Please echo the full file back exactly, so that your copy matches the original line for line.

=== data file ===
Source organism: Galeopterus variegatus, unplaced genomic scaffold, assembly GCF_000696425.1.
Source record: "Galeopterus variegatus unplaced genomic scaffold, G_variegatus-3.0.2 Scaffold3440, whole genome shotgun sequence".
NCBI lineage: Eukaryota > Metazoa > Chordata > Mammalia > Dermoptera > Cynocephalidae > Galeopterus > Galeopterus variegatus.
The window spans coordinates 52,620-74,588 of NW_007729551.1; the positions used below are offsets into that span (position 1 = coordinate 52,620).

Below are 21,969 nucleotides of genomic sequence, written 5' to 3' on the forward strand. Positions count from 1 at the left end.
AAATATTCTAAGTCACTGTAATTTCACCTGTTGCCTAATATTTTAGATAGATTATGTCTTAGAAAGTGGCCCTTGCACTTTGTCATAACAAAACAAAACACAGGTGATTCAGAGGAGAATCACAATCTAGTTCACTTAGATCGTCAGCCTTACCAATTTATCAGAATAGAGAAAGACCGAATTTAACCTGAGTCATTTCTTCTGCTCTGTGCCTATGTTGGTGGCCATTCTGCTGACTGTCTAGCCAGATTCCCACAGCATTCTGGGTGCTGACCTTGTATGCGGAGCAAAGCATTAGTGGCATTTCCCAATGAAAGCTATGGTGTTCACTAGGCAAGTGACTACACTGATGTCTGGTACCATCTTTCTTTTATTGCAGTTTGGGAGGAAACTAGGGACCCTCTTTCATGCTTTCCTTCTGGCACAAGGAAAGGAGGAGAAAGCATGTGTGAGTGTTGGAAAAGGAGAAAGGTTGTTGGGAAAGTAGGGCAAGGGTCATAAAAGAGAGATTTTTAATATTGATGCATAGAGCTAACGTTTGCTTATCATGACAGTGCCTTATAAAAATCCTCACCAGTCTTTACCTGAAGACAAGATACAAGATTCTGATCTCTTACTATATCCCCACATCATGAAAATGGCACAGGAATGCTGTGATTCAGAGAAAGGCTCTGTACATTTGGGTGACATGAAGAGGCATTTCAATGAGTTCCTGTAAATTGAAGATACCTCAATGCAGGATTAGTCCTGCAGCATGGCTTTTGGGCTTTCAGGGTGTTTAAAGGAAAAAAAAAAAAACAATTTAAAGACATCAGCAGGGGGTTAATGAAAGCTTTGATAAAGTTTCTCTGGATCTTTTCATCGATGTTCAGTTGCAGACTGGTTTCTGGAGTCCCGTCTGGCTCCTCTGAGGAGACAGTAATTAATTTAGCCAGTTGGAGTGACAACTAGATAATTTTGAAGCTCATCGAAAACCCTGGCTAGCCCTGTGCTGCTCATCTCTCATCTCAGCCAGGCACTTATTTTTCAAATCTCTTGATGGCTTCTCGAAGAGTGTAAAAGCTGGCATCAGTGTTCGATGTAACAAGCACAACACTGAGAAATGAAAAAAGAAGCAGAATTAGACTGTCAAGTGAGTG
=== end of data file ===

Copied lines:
Source organism: Galeopterus variegatus, unplaced genomic scaffold, assembly GCF_000696425.1.
Source record: "Galeopterus variegatus unplaced genomic scaffold, G_variegatus-3.0.2 Scaffold3440, whole genome shotgun sequence".
NCBI lineage: Eukaryota > Metazoa > Chordata > Mammalia > Dermoptera > Cynocephalidae > Galeopterus > Galeopterus variegatus.
The window spans coordinates 52,620-74,588 of NW_007729551.1; the positions used below are offsets into that span (position 1 = coordinate 52,620).

Below are 21,969 nucleotides of genomic sequence, written 5' to 3' on the forward strand. Positions count from 1 at the left end.
AAATATTCTAAGTCACTGTAATTTCACCTGTTGCCTAATATTTTAGATAGATTATGTCTTAGAAAGTGGCCCTTGCACTTTGTCATAACAAAACAAAACACAGGTGATTCAGAGGAGAATCACAATCTAGTTCACTTAGATCGTCAGCCTTACCAATTTATCAGAATAGAGAAAGACCGAATTTAACCTGAGTCATTTCTTCTGCTCTGTGCCTATGTTGGTGGCCATTCTGCTGACTGTCTAGCCAGATTCCCACAGCATTCTGGGTGCTGACCTTGTATGCGGAGCAAAGCATTAGTGGCATTTCCCAATGAAAGCTATGGTGTTCACTAGGCAAGTGACTACACTGATGTCTGGTACCATCTTTCTTTTATTGCAGTTTGGGAGGAAACTAGGGACCCTCTTTCATGCTTTCCTTCTGGCACAAGGAAAGGAGGAGAAAGCATGTGTGAGTGTTGGAAAAGGAGAAAGGTTGTTGGGAAAGTAGGGCAAGGGTCATAAAAGAGAGATTTTTAATATTGATGCATAGAGCTAACGTTTGCTTATCATGACAGTGCCTTATAAAAATCCTCACCAGTCTTTACCTGAAGACAAGATACAAGATTCTGATCTCTTACTATATCCCCACATCATGAAAATGGCACAGGAATGCTGTGATTCAGAGAAAGGCTCTGTACATTTGGGTGACATGAAGAGGCATTTCAATGAGTTCCTGTAAATTGAAGATACCTCAATGCAGGATTAGTCCTGCAGCATGGCTTTTGGGCTTTCAGGGTGTTTAAAGGAAAAAAAAAAAAACAATTTAAAGACATCAGCAGGGGGTTAATGAAAGCTTTGATAAAGTTTCTCTGGATCTTTTCATCGATGTTCAGTTGCAGACTGGTTTCTGGAGTCCCGTCTGGCTCCTCTGAGGAGACAGTAATTAATTTAGCCAGTTGGAGTGACAACTAGATAATTTTGAAGCTCATCGAAAACCCTGGCTAGCCCTGTGCTGCTCATCTCTCATCTCAGCCAGGCACTTATTTTTCAAATCTCTTGATGGCTTCTCGAAGAGTGTAAAAGCTGGCATCAGTGTTCGATGTAACAAGCACAACACTGAGAAATGAAAAAAGAAGCAGAATTAGACTGTCAAGTGAGTG